Rick has long maintained he "sticks his neck out for no man" but we've seen him act contrary to that twice now: once when he rigs the roulette table to pay out on #22 so the Bulgarian couple wins the cost of their exit visas and second, most tellingly, when he agrees to have the band play Les Marseilles.
Rick says what he's going to do, but our eyes are still glued to the screen to see if he does. We think he will because what other option is there.
The tension is both the lack of options, and the one option that does seem available is one we don't particularly like.
Rick arranges with Renault to set Laszlo up for a bigger crime, one that will certainly get him sent to a concentration camp. Laszlo comes to the cafe with Ilse believing he is bringing Ilse to Rick and they will get on the plane.
Renault arrives to arrest Laszlo.
Much to everyone's surprise, including the audience, this time it is Rick who has the gun.
When all four of them arrive at the airport, Ilse still expects it is Rick who will go with her.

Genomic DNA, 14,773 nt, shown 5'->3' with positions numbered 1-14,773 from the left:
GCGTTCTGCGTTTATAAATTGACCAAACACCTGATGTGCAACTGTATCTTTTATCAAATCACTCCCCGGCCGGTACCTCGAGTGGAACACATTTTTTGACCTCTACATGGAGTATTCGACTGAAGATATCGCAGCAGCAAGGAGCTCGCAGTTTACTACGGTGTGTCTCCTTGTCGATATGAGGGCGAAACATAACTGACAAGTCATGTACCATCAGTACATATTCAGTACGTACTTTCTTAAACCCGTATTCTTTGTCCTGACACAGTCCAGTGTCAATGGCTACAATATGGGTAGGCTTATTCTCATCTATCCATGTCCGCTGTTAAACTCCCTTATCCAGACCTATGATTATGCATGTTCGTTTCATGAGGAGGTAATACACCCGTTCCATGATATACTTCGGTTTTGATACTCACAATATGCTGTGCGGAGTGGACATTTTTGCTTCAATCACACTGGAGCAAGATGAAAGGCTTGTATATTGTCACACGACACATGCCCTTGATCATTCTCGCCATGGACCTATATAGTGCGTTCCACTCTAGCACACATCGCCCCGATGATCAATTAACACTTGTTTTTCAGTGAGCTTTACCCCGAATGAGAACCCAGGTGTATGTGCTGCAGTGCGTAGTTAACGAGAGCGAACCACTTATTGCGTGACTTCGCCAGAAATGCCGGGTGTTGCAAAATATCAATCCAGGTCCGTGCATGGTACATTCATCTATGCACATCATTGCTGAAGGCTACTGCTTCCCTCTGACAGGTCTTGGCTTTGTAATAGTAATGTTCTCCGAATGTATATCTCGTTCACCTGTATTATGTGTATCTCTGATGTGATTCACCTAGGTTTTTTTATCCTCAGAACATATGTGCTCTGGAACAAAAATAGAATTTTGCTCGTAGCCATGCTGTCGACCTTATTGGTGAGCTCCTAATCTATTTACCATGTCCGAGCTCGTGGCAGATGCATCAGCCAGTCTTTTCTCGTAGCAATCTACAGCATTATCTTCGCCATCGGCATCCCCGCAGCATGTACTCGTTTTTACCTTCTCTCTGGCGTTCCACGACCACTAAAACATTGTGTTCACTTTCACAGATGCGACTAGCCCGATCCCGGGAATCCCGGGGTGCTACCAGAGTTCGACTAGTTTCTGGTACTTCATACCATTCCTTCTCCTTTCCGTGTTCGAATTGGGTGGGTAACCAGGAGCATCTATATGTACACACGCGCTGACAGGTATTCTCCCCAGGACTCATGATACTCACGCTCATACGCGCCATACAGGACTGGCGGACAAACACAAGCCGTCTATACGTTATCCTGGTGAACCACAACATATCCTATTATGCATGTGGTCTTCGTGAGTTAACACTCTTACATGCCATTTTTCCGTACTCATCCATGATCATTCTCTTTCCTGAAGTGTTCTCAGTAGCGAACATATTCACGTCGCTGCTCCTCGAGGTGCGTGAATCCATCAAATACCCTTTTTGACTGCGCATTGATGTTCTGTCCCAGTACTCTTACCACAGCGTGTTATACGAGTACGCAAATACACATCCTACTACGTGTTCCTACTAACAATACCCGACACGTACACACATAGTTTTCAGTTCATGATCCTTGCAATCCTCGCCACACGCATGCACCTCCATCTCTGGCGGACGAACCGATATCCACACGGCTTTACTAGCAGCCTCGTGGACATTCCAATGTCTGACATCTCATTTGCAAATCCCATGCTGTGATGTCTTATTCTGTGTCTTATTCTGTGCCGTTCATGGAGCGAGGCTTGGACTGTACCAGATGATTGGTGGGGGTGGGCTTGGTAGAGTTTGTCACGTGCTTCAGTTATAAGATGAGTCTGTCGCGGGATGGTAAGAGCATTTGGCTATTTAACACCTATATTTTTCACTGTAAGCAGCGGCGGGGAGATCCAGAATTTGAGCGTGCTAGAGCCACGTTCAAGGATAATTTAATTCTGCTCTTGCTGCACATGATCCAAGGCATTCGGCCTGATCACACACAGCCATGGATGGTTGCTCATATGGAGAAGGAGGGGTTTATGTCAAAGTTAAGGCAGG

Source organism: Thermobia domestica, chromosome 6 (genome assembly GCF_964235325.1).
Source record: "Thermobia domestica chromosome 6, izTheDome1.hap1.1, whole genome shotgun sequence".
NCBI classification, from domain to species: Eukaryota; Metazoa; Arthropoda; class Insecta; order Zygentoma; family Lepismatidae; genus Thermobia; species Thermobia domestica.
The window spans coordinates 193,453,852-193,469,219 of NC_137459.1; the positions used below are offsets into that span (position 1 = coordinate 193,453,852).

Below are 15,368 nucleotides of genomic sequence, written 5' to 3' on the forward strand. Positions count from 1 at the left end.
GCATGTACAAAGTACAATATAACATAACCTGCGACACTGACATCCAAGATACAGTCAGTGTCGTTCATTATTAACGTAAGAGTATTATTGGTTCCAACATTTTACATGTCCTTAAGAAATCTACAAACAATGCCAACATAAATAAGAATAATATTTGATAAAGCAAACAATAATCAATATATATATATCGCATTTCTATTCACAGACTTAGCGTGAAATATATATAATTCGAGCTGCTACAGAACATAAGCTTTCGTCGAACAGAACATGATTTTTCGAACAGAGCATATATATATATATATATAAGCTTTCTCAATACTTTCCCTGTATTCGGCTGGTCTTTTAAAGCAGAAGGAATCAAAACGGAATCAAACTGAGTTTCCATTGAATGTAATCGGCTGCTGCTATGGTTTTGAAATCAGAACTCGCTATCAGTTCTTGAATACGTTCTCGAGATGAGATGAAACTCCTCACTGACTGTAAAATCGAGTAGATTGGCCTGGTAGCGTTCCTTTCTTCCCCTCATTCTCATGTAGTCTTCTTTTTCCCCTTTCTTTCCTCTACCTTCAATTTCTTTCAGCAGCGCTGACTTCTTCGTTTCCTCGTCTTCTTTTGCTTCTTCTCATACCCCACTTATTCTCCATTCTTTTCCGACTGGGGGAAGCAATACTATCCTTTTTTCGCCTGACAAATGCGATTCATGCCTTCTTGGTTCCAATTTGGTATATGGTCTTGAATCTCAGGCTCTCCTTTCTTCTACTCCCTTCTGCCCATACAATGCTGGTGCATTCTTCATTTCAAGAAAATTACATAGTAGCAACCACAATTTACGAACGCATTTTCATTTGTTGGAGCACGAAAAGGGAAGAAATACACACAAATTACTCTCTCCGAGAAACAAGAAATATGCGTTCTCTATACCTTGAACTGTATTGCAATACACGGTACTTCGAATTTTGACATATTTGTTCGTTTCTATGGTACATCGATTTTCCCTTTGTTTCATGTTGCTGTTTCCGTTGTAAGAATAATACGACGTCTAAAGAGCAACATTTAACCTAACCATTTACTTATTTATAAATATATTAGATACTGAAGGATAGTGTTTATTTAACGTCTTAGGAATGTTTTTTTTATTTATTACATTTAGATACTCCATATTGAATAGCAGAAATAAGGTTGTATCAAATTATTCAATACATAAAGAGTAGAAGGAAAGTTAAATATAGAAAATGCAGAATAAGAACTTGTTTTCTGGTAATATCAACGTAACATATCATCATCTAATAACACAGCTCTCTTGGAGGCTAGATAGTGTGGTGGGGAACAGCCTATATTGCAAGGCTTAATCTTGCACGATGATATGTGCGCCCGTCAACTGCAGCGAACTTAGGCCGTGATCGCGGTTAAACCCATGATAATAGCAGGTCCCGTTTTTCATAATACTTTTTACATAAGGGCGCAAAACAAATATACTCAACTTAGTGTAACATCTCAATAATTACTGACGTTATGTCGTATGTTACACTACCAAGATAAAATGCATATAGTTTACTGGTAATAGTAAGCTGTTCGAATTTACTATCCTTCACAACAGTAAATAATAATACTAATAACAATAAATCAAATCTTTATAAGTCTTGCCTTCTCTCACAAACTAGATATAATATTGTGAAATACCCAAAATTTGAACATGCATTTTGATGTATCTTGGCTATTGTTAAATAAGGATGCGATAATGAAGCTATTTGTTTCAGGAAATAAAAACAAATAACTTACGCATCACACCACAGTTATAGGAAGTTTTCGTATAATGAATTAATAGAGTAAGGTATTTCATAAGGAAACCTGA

But of course, Rick gives the papers to Laszlo and tells Ilse to go with him.
The climactic moment is catharsis of the best kind. Ilse and Laszlo get on the plane and Major Strasser gets shot.
The problem for the characters in Casablanca is pretty simple: the need for exit visas. Tension builds when the solutions to the problem becoming increasingly difficult, if not impossible to find.
A lot of other things contribute to making this a great movie (my favorite of all time in fact); tension doesn't exist apart from the other story elements. But tension is the fuel for the engine. Without it, the story doesn't move at all.
Any questions? Feel free to disagree in the comment column of course. A variety of opinions is welcome.